#9 - JRL 8487 - JRL Home
December 7, 2004
REFORMS OF RUSSIAN POLITICAL SYSTEM MUST NOT SPOIL RELATIONS WITH WEST
(Dr. Vladimir Lysenko, president of the Institute of Contemporary Politics - RIA Novosti)
In September 2004, President Putin proclaimed the launch of serious reforms in Russia. He decided to abolish a number of political institutions that have existed since the 1990s. The most important of these is the institution of elected heads of Russian Federation constituent members, which emerged in the mid-1990s under Boris Yeltsin.
In the ten years since the institution was established, 237 people have been sworn into office. They have had an immense responsibility and a heavy burden to bear - the implementation of crucial reforms. It would be incorrect to say that these men and women have always been successful. The regional heads have included individuals of different political inclinations, both democrats and adherents of authoritarian ways, brilliant people and mediocre economists and politicians. Working in close cooperation with the president, governors have followed his line lately. Indeed, during the 2003 parliamentary elections, 30 governors supported the pro-presidential United Russia party, which largely explains the party's current constitutional majority in the State Duma.
Therefore, Mr. Putin's initiative that governors, loyal to him as they are, should be proposed by the president and then approved by regional legislatures raised more than a few eyebrows in Russia. The Russian elite is split almost in half on this issue. So is the nation, according to an opinion poll conducted by Yuri Levada's independent sociological center, All-Russian Public Opinion Research Center. Just over half of the population wants to retain the right of electing governors, but the others back the president's move. The applicable bill has already been approved by the State Duma in the second reading and will come into effect before the end of the year.
What prompted this decision?
At first, in the wake of the Beslan tragedy, when terrorists seized a school taking hostage 1,200 children, their parents and teachers, we heard that it was necessary to consolidate society and the authorities against the threat of terrorism. However, the president recently said that the new gubernatorial appointment procedure was a strategic measure. In other words, it would have been taken even without the terrorist attacks.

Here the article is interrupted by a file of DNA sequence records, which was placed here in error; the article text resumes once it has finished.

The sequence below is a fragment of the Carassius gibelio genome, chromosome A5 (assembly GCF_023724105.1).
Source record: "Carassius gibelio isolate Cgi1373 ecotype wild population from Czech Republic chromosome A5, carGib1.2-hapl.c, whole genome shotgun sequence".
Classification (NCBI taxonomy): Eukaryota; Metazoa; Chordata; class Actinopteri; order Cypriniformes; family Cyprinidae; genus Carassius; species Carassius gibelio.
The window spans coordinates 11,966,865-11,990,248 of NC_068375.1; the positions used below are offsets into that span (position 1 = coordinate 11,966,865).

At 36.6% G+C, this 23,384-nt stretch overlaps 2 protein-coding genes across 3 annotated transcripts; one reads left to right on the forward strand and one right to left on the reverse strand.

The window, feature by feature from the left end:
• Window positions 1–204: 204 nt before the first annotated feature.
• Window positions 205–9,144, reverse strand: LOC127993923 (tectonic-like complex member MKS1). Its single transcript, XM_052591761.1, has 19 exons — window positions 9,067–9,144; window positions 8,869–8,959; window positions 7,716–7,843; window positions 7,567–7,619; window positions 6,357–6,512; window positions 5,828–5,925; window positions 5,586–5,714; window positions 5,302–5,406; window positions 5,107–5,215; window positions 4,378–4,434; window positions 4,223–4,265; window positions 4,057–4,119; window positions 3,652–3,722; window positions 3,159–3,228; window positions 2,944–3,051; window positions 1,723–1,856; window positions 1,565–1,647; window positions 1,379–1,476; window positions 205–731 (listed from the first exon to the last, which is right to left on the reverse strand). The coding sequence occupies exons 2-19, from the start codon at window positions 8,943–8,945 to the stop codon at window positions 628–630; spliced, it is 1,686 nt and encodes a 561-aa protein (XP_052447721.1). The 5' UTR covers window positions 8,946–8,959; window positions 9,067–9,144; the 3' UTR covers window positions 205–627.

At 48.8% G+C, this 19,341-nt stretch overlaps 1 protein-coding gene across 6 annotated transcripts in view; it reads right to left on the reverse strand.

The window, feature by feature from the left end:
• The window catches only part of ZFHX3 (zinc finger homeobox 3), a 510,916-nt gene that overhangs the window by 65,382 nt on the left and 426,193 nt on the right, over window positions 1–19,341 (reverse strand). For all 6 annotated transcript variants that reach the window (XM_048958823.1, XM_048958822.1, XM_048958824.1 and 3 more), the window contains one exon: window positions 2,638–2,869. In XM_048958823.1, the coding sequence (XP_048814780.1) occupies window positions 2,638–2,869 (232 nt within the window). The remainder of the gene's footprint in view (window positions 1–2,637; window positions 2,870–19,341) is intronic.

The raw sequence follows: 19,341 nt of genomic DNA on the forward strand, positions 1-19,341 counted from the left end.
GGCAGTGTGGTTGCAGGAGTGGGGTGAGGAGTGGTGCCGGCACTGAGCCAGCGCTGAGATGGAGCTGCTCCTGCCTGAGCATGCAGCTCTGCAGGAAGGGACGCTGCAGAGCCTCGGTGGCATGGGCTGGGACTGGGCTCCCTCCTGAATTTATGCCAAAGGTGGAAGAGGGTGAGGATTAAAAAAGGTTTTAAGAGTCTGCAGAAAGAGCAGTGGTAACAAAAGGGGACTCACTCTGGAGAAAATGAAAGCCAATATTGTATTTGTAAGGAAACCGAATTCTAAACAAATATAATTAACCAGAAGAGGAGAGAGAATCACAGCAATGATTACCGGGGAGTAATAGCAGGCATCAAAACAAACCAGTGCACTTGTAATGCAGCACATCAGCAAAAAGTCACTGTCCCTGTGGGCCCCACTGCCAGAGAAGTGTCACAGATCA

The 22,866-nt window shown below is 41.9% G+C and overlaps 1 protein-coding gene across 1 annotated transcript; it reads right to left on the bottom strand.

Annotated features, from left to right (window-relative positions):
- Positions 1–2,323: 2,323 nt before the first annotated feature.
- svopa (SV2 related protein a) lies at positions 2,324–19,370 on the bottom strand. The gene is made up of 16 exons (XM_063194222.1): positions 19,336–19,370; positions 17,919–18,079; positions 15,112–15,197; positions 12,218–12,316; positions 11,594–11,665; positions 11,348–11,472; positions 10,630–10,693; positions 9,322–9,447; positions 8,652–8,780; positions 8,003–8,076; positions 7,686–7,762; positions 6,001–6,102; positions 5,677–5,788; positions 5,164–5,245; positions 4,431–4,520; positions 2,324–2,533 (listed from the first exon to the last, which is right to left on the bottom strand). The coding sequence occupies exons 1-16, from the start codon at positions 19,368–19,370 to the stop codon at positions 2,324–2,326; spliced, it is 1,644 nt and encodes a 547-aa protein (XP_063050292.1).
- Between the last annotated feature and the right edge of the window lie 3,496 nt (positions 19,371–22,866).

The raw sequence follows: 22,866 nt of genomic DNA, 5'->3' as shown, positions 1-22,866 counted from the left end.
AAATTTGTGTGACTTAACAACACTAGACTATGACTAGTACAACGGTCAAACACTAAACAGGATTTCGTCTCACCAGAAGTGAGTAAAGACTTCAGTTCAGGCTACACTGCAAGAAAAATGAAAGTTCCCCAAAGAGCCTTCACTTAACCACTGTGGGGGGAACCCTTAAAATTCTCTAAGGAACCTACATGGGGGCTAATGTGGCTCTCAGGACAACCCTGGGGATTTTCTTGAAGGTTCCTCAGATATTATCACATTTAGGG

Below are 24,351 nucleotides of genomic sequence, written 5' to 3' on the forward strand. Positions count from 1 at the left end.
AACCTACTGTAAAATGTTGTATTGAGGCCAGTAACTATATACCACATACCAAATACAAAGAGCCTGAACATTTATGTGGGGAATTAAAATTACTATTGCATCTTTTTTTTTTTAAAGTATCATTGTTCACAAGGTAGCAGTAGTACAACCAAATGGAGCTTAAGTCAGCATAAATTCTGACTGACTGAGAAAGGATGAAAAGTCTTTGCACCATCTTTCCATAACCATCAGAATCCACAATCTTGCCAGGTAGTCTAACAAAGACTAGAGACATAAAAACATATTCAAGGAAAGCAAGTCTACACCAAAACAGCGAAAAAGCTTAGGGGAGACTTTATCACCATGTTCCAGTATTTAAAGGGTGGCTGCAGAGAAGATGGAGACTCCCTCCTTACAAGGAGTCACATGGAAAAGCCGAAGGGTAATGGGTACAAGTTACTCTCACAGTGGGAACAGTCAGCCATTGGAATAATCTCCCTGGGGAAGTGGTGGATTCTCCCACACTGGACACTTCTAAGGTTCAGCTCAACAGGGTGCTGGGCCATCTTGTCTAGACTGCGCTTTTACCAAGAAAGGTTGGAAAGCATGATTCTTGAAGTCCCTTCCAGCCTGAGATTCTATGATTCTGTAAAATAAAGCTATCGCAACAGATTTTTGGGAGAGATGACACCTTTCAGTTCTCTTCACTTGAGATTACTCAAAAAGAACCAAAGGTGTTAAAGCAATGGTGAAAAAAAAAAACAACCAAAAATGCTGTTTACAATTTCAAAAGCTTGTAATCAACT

Second, the Russian government is carrying out very important, though unpopular, social and economic reforms, such as replacing benefits in-kind with cash payments. Governors have often criticized reforms to win more votes in approaching gubernatorial elections. The new procedure will apparently put an end to this.
The third reason concerns the lobbying of those governors that have been in office for ten years or longer. In accordance with present legislation, they cannot stand for reelection, but the new law will change this situation.
Finally, there is the issue of the succession of power. Soon after this year's presidential election, Mr. Putin said he would solve the problem. In this aspect, he is borrowing from Boris Yeltsin, who helped him become president by naming him as his successor.
Now history is repeating itself. The appointment of governors is a good opportunity to enlist the support of the regional elites for Mr. Putin's successor in the next presidential election.
However, what are the risks? The reform is bound to weaken the opposition. This may lead to less discussion of alternative decisions and criticism of the government's and presidential administration's actions. If there is no criticism, the authorities will grow weak. Moreover, the reform shakes the foundations of federalism and enhances the unitary element.
In these conditions, it would be very dangerous if relations between Russia and the West were to deteriorate, as the latter often sees innovations in Russia as a return to authoritarianism. Improved relations with the West have been a significantbreakthrough in the recent years, opening up an opportunity for Russia to join the club of democratic countries. Therefore, the West's democratic influence is very important for Russia. If the West maintains proactive cooperation with Russia, helps the president and, if necessary offers constructive criticism, it will be far easier to keep Russia within the democratic playing field.